Local Govt | National News Video | Parliament Headlines | Politics Headlines | Search

 

Bradford Goes Silent On Med Student Protests

by Selwyn Manning

The Government has gone silent over student protests at universities around New Zealand. Today’s latest, in a week of revolt, is a medical student collective lambasting of a compounding student loan debt.

A spokesperson for Tertiary Education Minister, Max Bradford, told Scoop that he will not be making a statement on the protests or criticisms of the Government’s education policies “at this stage”.

The silence has outraged the student unions and associations. Protest action has built up around the country with thousands of members joining a collective outrage.

The pressure intensified on Mr Bradford after yesterday’s “fending/tackle” incident at Canterbury University.

Three MPs were in a car. Students surrounded the vehicle and lay on the ground to prevent its departure. At least one student started to let down the car’s tyres.

Mr Bradford’s office says this group was out of control. There was no student association representatives there to control them, nor from the university administration, nor from the police.

The MPs then left the car and walked through the grounds of the university. At one point a student stood on Mr Bradford’s foot, and shouted slogans at the top of his voice right in the Minister’s face. The Minister brushed the student aside and kept walking. Eventually the police arrived and the three MPs left the campus.

This appears to have driven Mr Bradford to ground on the matter.

Students at Auckland, Victoria, Canterbury and Otago universities, are divided over protest methods employed.

But political pressure is mounting.

Today, Auckland and Otago medical students have shown their outrage of National’s tertiary education policy. The students allege this amounts to a huge social cost to the country.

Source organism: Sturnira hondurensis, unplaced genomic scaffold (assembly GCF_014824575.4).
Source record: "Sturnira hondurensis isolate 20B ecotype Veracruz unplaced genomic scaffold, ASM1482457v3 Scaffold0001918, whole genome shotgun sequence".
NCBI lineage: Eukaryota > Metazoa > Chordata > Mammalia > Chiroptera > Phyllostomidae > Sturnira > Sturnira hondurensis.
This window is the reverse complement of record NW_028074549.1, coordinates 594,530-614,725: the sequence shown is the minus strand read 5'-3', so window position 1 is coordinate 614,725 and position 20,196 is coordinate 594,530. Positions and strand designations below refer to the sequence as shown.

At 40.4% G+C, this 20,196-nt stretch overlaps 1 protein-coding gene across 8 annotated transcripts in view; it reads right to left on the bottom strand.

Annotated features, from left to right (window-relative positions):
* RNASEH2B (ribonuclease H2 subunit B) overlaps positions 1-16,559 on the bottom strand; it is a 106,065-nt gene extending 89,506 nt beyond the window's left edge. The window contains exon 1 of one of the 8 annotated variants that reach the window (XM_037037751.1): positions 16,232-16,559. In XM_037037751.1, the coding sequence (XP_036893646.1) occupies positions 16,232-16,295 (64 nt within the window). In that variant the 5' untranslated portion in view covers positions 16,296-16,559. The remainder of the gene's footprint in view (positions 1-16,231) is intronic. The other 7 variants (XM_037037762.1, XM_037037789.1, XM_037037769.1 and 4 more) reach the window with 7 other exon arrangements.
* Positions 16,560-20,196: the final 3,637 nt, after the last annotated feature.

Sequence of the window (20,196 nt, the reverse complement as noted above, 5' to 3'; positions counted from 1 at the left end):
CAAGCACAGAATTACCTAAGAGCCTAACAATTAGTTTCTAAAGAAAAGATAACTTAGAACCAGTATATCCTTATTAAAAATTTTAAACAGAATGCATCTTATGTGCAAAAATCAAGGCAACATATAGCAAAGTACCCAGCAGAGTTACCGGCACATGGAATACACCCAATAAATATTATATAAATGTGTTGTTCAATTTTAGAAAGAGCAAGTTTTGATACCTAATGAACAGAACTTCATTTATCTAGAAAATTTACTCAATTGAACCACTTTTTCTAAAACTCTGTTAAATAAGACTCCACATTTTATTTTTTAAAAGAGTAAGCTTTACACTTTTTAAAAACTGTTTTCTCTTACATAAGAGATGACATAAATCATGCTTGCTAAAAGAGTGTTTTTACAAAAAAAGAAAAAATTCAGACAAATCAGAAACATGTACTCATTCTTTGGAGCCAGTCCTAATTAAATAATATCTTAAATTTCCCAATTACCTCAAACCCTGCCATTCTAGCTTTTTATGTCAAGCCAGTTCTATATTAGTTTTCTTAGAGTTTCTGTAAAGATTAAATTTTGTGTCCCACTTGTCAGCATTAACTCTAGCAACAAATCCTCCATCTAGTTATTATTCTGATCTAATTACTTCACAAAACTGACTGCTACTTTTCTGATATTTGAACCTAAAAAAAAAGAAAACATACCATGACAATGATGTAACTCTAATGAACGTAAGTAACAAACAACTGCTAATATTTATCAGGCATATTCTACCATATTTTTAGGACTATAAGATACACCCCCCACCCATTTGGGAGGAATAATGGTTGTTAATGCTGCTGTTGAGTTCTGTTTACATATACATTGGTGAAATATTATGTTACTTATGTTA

Karen Skinner Co-President of the New Zealand University Students' Association (NZUSA) says: “Action taken by Auckland and Otago medical students will again highlight the huge societal cost of increasing fees and growing student debt.

"National has created a time bomb, the full effects of which are yet to be felt.
Students may be accumulating debt now - but it is the public who will suffer the consequences in the long-run.

"The National government has been completely irresponsible with their failure to assess or monitor the effect, or potential impact on our society of the student loan scheme and skyrocketing debt.”

"Every student who graduates with a huge debt will be forced to make life decisions based on their financial situation. This means that they will be forced to pursue jobs based on the salary or will increase user-charges to the public.

"Those people unable to pay the inevitable increasing user-charges will be unable to access vital services. Today medical students are highlighting this issue in the health sector, but the problem extends to other areas for example legal advice or counseling.

"The government will eventually have to pay for this debt as well. For example teachers, nurses and other public servants will have to demand higher pay to cover their debt repayments.